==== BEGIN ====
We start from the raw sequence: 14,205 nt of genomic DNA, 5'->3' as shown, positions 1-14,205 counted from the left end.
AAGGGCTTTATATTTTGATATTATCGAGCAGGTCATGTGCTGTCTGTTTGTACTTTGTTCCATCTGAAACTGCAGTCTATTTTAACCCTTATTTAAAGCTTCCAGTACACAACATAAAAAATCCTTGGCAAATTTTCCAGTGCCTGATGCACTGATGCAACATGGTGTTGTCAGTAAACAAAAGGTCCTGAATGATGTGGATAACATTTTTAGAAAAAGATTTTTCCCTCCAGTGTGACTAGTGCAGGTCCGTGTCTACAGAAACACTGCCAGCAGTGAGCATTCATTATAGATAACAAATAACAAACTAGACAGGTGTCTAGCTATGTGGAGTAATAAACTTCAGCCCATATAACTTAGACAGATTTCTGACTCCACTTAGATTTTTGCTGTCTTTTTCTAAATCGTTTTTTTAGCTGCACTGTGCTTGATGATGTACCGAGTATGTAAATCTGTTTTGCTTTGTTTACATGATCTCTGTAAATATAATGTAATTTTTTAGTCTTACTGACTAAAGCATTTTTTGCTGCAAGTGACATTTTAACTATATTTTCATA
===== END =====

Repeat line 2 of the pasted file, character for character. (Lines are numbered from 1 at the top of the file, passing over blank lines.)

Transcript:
AAGGGCTTTATATTTTGATATTATCGAGCAGGTCATGTGCTGTCTGTTTGTACTTTGTTCCATCTGAAACTGCAGTCTATTTTAACCCTTATTTAAAGCTTCCAGTACACAACATAAAAAATCCTTGGCAAATTTTCCAGTGCCTGATGCACTGATGCAACATGGTGTTGTCAGTAAACAAAAGGTCCTGAATGATGTGGATAACATTTTTAGAAAAAGATTTTTCCCTCCAGTGTGACTAGTGCAGGTCCGTGTCTACAGAAACACTGCCAGCAGTGAGCATTCATTATAGATAACAAATAACAAACTAGACAGGTGTCTAGCTATGTGGAGTAATAAACTTCAGCCCATATAACTTAGACAGATTTCTGACTCCACTTAGATTTTTGCTGTCTTTTTCTAAATCGTTTTTTTAGCTGCACTGTGCTTGATGATGTACCGAGTATGTAAATCTGTTTTGCTTTGTTTACATGATCTCTGTAAATATAATGTAATTTTTTAGTCTTACTGACTAAAGCATTTTTTGCTGCAAGTGACATTTTAACTATATTTTCATA